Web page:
The booty shaking goddess with a talent matched only by her beauty. The performer of our generation is back with her masterpiece, get ready to bow down once again at the house of Beyoncé.
Beyoncé by Matt Jones
Beyoncé Knowles looks astonished.
She buries her head into her elegantly manicured fingertips and pushes it into the neckline of her white bathrobe. An overwhelming sense of personal embarrassment is overtaking her. She looks stunning, naturally, hair scraped back into a bun with not so much as a layer of foundation on.
"They actually played a 'we-love-Beyoncé' medley?"
They did. One week before we travel to Manhattan for an audience with Ms Knowles, her record company has orchestrated an early listening session for five scorching tracks from her new opus, B'Day (it is a pun on the release date - her birthday, September 4th - and nothing to do with the French lavatorial situation). The assorted UK print, TV and radio media that are interested in Beyoncé - thus, essentially, everyone - have been assembled at a fetching inner London hotel sanctum to quaff champagne, eat canapés and get a sharp dose of her particularly affecting new take on the funk.
I'm looking at timeless now," says Beyoncé, a rare thread of confidence seeping into her voice, "I want this record to be played in 30 years time. I want to play it to my children. And I want to make them proud. If I have done this right then this is going to be my own Writing's On The Wall.
But first we must wade through the obligatory, obsequious platitudes heaped upon her, in her absence, by an elective from her US record company, a portly fellow by the name of Goose. Then the medley. A video screen descends from above and select highlights from Beyoncé's entire musical opus - grinding with her boyfriend, Jay-Z, strutting in a stadium as the Bushes applaud virulently, vibing off Prince, tributising Tina, hollering The Star-Spangled Banner at the Super Bowl, not to mention all the superjams you have come to know and love from her joint supremacy with Destiny's Child and singular supremacy solo - are condensed into ten minutes of audio-visual soundbite. For approximately two seconds, I imagine Mr Goose travelling the world, like some sleep-deprived travelling salesman for Beyoncé Inc., before the opening and now immortal horn break of Crazy In Love fires in. At this precise moment I forget about everything that exists in the world apart from the futuristic, streamlined groove emitting from the house of Beyoncé.
The message is crystal clear, and one that Beyoncé herself will quietly acquiesce to and echo over our time in her company. In an age where the Hilton-Ritchie axis of fame has come to define 'celebrity', Beyoncé Knowles has come to define 'stardom'. Next stop? Legend. But first, we must sort out this thing called Beyoncé and who she is. Beyoncé Knowles has quietly engineered a position for herself in an elaborately confessional celebrity age in which nobody knows much about her, at all. If she has failed in anything, it is in tapping our collective National Enquirer graph. In Destiny's Child, when the dual foil of her cousin Kelly Rowland and gospel-hollering neighbour Michelle Williams protected her, it hardly mattered. After the initial misfire of their self-titled, neo-soul debut album, the trio knuckled under to define a new epoch of girl-pop empowerment at the end of the last millennium, beginning with the clipped R&B menace of Bills, Bills, Bills and bowing out on a glorious high with their hot military stomp, Lose My Breath. Their breakthrough record, the multimillion selling The Writings On The Wall, would come to sit alongside Mary J Blige's What's The 411? and TLC's CrazySexyCool as the sound of urban female American attitude in the 1990s.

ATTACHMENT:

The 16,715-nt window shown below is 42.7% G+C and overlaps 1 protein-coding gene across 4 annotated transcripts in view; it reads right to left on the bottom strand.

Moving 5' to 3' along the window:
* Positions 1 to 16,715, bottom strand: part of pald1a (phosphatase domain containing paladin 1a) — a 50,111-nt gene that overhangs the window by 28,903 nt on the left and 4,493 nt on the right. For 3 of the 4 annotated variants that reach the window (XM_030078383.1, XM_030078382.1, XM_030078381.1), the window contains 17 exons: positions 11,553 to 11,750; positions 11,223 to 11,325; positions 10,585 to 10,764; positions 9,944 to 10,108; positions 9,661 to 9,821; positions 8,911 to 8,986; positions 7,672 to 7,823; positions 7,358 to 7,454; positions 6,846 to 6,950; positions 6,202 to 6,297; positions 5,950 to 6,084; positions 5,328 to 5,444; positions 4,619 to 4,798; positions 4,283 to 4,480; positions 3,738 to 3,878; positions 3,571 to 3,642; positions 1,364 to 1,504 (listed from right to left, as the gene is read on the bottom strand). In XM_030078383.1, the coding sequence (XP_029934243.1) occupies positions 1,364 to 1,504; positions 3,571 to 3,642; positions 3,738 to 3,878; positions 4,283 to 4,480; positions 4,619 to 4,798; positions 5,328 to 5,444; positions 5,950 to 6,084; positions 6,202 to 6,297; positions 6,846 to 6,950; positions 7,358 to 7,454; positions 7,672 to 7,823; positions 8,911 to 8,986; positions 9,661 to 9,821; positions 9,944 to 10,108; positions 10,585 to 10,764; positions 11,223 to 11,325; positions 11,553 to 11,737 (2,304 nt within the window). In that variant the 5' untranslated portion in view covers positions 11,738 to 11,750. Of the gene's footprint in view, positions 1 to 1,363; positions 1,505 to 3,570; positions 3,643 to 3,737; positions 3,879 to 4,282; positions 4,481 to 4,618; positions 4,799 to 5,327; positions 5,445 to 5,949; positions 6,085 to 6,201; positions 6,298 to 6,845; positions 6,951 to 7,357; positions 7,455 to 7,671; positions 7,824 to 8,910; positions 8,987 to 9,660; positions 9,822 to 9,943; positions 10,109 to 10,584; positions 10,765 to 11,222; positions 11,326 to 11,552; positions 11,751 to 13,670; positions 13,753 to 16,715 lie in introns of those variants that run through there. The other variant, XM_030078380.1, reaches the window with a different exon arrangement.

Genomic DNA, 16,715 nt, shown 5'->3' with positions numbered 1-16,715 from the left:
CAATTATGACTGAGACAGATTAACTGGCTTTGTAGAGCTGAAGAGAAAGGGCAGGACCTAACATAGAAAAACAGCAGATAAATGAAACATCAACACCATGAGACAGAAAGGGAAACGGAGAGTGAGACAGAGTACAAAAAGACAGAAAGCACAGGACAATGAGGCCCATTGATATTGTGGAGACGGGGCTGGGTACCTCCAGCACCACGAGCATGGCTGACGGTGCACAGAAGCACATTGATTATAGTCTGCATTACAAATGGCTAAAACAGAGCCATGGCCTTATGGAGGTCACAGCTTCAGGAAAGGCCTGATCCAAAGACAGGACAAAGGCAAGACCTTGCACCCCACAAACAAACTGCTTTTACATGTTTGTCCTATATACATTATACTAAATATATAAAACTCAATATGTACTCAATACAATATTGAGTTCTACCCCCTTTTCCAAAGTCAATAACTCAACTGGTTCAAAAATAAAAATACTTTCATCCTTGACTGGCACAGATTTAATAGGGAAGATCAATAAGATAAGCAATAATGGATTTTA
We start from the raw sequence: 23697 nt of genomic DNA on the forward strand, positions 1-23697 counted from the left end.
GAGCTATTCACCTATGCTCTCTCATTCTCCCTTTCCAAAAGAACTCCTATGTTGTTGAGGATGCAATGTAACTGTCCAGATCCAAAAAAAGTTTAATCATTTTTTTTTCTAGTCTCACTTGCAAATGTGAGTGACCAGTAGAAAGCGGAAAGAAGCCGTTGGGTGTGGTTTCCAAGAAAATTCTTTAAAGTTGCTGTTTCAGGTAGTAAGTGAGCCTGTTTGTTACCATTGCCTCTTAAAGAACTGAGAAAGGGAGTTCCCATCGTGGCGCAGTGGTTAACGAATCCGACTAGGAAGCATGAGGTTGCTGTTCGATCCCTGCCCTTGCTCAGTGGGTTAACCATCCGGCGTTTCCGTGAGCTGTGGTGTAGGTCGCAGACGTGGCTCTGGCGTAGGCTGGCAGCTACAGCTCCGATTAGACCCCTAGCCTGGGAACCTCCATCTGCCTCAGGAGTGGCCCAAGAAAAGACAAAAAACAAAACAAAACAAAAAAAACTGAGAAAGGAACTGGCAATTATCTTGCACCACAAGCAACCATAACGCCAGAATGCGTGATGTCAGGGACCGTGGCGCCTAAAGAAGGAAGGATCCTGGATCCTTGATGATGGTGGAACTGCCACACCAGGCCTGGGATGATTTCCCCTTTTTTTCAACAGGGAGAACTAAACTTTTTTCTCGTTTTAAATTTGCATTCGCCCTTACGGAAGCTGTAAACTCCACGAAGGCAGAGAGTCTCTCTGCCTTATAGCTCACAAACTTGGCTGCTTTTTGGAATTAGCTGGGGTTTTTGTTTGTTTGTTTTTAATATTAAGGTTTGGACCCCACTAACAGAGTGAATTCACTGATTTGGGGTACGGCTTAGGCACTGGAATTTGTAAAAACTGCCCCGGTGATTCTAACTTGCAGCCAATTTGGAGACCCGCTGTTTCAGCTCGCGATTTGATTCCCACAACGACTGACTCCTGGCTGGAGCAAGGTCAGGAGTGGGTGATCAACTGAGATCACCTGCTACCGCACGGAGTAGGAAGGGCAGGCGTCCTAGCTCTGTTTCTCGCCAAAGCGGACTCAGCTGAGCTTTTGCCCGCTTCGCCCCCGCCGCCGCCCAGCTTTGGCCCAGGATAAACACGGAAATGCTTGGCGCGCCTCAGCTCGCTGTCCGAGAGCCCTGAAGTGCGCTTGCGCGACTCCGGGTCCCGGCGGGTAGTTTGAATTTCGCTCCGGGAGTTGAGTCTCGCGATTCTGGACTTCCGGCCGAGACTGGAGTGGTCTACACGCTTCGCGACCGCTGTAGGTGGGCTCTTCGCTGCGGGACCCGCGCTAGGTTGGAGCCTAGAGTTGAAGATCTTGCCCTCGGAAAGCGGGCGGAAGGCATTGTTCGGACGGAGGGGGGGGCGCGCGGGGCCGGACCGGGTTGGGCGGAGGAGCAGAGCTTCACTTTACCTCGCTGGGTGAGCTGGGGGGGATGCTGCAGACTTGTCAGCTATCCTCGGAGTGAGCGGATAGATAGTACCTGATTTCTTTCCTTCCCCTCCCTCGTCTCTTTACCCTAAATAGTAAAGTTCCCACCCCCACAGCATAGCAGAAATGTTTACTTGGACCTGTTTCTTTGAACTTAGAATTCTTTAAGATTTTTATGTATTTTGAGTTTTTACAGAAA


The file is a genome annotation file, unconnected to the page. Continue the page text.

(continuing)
Initially, the Destiny's Child brand was stronger than the individuals it incubated, though a corroboration of stunning dance manoeuvres, vocal licks and a hungry bodyswerve towards the spotlight steadily marked out Beyoncé as both Destiny's mistress and its star. She became a new benchmark for ambition and a ruthless, almost maniacal bellwether for showmanship. Beyoncé morphed into the compelling female performer of her age. She didn't come just to leave other female R&B singers quivering in her shade; there was simply no other female of her generation that commanded attention like her. The closest equivalent you could find in popular culture to watching Beyoncé command a stage was watching a Williams sister's winning serve at a Wimbledon final. Many lesser singers attempted to borrow Beyoncé's moves - the stirring booty shake, the narrow eye to camera, the frenetic way her voice could mirror both bassline and staccato drum trill, all at once - but none matched them.
Which makes Beyoncé in the flesh all the more confusing. It is almost impossible to join the dots between the human being and her full- voltage stage electricity. The natural, if cynical reaction to this has tended to presume that the head of the house of Beyoncé is actually some kind of automaton, groomed for success from an early age by her vicariously ambitious parents, manager father, Matthew, and wardrobe mistress mother, Tina. Yet strip away the coy tentativeness from a conversation with Beyoncé and little could appear to be further from the truth. She has warmth by the shovel-load, an appealing, girlish laugh and even a tactile tendency to tap your knee for affirmation. She is very, very Southern (at 24 years of age she confesses to the fact that she's "just getting used to New York") and has impeccable manners. The diva thing is clearly saved for the stage.